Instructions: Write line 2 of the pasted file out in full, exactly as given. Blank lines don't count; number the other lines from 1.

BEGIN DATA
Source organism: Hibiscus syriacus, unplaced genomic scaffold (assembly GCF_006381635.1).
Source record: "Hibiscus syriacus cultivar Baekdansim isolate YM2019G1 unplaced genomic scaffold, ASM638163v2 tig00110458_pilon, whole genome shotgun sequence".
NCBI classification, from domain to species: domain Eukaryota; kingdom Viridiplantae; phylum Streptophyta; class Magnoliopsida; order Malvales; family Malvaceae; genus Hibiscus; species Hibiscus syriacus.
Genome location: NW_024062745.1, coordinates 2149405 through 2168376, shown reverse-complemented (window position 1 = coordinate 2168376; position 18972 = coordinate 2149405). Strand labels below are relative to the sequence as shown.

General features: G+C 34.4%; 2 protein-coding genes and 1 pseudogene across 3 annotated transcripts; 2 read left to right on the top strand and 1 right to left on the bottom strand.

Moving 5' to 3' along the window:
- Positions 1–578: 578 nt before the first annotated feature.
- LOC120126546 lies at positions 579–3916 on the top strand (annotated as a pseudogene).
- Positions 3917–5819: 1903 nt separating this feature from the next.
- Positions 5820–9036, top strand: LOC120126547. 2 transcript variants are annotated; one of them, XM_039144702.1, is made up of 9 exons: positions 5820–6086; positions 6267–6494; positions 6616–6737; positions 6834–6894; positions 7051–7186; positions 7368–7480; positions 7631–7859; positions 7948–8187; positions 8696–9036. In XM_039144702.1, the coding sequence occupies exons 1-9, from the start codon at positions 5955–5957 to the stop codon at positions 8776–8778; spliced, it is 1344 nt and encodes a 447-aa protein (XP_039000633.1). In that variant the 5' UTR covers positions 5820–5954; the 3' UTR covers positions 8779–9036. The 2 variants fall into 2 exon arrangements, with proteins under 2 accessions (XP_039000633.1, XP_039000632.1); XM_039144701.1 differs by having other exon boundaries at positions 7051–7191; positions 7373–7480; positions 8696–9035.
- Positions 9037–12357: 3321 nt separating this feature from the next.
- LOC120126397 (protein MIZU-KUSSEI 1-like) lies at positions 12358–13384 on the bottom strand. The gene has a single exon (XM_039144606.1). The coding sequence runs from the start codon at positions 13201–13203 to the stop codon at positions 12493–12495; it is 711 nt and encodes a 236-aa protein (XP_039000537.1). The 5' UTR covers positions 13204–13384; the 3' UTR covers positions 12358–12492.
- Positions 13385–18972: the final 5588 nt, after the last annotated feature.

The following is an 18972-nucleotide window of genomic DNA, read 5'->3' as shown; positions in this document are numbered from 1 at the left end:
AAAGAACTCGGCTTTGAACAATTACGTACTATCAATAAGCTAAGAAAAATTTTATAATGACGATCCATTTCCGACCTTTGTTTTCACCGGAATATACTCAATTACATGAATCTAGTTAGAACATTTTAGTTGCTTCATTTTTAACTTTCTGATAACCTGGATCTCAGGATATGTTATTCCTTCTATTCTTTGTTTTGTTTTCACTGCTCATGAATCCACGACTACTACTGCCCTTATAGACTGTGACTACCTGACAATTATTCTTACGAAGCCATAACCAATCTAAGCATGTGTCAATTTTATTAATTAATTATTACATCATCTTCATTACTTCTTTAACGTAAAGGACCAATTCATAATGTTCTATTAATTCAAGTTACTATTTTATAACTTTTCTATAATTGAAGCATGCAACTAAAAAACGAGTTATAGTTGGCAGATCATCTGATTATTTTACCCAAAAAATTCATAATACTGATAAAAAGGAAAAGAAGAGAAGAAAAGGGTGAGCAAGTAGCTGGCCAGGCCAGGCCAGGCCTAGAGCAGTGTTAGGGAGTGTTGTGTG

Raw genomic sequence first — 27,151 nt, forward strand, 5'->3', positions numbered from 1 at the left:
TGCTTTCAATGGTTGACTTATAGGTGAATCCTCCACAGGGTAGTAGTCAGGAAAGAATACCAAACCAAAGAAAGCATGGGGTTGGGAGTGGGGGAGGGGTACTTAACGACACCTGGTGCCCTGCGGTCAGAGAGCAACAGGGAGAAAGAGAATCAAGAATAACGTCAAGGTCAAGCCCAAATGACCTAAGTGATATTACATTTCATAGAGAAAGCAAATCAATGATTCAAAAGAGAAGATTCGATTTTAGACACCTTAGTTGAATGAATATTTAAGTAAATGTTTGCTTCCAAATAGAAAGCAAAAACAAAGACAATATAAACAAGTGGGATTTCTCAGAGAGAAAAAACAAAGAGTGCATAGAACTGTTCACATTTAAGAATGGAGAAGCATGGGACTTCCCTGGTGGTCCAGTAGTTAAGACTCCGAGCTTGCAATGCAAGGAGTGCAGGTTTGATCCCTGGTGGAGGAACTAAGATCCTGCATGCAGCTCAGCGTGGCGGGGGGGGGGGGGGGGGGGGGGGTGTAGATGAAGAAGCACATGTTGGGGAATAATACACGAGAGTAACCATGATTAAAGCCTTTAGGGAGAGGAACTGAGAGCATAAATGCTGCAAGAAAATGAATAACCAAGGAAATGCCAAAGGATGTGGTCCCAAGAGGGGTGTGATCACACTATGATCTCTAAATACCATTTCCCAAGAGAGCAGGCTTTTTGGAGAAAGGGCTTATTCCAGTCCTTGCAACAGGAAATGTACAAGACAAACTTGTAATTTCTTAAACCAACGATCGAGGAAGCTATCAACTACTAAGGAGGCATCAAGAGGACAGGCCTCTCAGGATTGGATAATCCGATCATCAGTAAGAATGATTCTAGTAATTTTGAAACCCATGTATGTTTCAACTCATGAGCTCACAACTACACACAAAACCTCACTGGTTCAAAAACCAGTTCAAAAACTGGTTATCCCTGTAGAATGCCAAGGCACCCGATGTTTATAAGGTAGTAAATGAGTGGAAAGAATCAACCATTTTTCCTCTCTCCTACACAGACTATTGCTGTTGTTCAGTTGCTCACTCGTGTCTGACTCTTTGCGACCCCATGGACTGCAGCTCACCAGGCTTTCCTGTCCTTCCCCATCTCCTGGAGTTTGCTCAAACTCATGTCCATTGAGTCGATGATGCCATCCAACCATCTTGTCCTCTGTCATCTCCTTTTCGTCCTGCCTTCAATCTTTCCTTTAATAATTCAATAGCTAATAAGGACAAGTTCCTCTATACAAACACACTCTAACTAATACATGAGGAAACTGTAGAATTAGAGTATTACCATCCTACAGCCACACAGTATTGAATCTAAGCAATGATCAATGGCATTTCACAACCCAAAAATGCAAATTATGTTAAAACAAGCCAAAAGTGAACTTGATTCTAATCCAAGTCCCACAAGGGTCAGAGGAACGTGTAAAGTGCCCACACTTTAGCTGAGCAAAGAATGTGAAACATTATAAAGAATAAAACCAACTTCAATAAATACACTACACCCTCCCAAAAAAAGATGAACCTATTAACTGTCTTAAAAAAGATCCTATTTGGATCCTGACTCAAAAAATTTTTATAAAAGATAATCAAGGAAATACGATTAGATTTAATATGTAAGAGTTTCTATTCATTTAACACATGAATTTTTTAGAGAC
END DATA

Source record: "Hibiscus syriacus cultivar Baekdansim isolate YM2019G1 unplaced genomic scaffold, ASM638163v2 tig00110458_pilon, whole genome shotgun sequence".